Product Name: Q6FN
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For 2018 having lost a considerable percentage from it’s market share Samsung promoted heavily their top of the line QLED lineup of TVs that would go head to head to the superior OLED technology that is mainly being offered by LG. In doing so they created several models in order to catch different price ranges and offer more variety. From the top of the line Q9FN (you can find our review HERE) to the lowest denominator of their QLED series, the Q6FN, Samsung is offering different specs but keep a few key technologies in all of them in order to differentiate this series from the lower non-quantum dot series.
Is the Q6FN worthy of being part of this top of the line series with it’s performance and most importantly is the price good enough for what it offers? We will see all this and more in our Samsung Q6FN review that follows.
The Q6FN looks very good overall. There are a few design elements that resemble very much the more expensive Q8FN model like the cable management system, the design of the stand as well as the back of the TV. There is no OneConnect box here so this might be a bit of a problem if you are determined to wall mound it as all the cables will show coming out of the back.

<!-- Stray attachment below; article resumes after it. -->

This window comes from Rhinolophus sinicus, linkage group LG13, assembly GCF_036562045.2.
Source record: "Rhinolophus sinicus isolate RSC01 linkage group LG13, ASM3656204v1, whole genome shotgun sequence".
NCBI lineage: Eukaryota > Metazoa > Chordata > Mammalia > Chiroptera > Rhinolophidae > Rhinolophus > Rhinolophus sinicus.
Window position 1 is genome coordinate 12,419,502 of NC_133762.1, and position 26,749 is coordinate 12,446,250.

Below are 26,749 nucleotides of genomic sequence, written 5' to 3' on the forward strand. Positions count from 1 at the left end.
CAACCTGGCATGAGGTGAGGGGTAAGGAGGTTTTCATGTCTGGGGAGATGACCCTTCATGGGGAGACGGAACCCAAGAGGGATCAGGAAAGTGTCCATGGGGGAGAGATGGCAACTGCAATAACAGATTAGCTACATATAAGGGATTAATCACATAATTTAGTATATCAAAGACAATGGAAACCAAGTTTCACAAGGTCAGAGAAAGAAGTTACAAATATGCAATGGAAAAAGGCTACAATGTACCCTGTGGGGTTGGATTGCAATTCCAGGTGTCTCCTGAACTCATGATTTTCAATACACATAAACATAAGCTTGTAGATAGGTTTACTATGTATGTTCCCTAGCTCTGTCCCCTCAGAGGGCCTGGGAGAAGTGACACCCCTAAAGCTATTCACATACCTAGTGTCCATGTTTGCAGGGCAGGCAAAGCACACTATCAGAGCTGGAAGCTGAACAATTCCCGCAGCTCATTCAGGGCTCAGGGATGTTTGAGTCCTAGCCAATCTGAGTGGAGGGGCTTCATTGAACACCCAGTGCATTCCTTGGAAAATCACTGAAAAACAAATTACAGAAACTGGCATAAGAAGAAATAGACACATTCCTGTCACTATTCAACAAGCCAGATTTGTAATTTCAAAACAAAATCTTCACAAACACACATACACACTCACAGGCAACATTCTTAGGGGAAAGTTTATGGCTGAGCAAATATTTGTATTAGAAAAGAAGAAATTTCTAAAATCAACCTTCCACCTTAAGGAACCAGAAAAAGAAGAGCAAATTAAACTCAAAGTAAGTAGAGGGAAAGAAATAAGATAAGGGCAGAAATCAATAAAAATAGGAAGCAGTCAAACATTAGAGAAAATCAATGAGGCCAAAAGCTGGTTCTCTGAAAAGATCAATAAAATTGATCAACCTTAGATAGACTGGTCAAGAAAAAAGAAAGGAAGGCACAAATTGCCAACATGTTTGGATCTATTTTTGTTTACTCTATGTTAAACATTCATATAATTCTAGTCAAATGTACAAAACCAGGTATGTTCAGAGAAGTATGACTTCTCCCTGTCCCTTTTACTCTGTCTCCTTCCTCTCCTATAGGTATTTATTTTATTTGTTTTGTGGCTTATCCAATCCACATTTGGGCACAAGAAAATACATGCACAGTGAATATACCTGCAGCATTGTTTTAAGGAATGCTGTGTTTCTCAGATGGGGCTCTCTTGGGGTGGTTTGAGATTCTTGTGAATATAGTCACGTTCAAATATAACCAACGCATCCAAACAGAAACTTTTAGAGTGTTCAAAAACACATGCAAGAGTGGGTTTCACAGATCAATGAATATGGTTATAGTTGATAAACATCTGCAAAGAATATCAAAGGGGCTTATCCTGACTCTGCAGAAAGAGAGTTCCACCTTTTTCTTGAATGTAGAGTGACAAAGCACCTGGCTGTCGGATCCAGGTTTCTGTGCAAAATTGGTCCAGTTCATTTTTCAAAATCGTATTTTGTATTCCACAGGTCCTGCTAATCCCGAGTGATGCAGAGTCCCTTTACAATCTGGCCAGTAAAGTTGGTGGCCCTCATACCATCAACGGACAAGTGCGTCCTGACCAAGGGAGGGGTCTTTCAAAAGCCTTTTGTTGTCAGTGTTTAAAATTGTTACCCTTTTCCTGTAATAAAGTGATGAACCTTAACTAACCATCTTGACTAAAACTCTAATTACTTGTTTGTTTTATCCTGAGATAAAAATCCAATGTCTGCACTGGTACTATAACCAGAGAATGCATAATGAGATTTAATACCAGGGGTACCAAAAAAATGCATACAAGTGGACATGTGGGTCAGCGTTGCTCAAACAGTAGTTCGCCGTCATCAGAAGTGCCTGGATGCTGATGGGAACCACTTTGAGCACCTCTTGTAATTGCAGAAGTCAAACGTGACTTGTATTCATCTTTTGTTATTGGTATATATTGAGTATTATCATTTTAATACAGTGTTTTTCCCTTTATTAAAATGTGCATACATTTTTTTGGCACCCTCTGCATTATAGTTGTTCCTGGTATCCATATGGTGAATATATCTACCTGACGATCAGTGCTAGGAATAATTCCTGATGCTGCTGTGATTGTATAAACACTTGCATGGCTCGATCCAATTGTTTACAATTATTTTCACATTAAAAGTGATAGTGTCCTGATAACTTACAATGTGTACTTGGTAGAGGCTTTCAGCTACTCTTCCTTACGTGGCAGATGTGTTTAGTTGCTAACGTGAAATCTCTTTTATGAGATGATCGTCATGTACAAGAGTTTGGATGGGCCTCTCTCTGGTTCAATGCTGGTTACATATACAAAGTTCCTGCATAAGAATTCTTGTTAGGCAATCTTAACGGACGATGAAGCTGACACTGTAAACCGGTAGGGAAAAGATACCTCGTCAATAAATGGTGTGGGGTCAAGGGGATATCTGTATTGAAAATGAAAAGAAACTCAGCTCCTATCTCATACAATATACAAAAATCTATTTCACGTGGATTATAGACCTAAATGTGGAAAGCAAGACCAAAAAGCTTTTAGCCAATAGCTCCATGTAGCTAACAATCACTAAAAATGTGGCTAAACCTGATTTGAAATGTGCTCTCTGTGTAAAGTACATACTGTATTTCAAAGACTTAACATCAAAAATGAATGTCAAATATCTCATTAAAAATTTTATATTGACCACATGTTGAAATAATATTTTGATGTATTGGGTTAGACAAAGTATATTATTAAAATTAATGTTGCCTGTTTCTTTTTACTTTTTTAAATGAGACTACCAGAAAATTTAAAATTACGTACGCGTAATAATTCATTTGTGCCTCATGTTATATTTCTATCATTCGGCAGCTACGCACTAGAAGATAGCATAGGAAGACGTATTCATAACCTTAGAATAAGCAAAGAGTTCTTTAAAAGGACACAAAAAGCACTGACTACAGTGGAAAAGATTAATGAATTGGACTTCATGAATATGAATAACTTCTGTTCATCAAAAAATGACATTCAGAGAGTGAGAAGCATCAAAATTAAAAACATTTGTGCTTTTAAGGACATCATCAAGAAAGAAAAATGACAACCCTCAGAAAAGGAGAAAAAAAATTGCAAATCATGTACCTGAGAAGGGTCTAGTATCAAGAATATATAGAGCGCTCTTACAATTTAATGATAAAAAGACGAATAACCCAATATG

The Q6FN has some nice and thin metallic borders with a silver finish. They may not be the most thin borders we have seen but are thin enough to give the TV a nice overall look. The thickness of the TV is good with it being just a bit thicker than the Q8FN making it good enough for wall mounting.
Being an edge LED lighting TV with the LEDs being placed at the bottom makes the bezel there a bit larger in order to accommodate the LEDs undermining a little the Ambient mode the TV has. Also where the LEDs are placed the TV is running at low temperatures at all times even after heavy use.
The TV is using a bench type stand with two metallic legs at both ends of the TV holding it steady. The stands have on the back some type of groove where you can hide the cables coming out of the TV. It may not be as good a solution as having a OneConnect box with just one cable but at least it shows that Samsung tried to hide as much as possible all the connection and power cables that otherwise would show hanging on the back.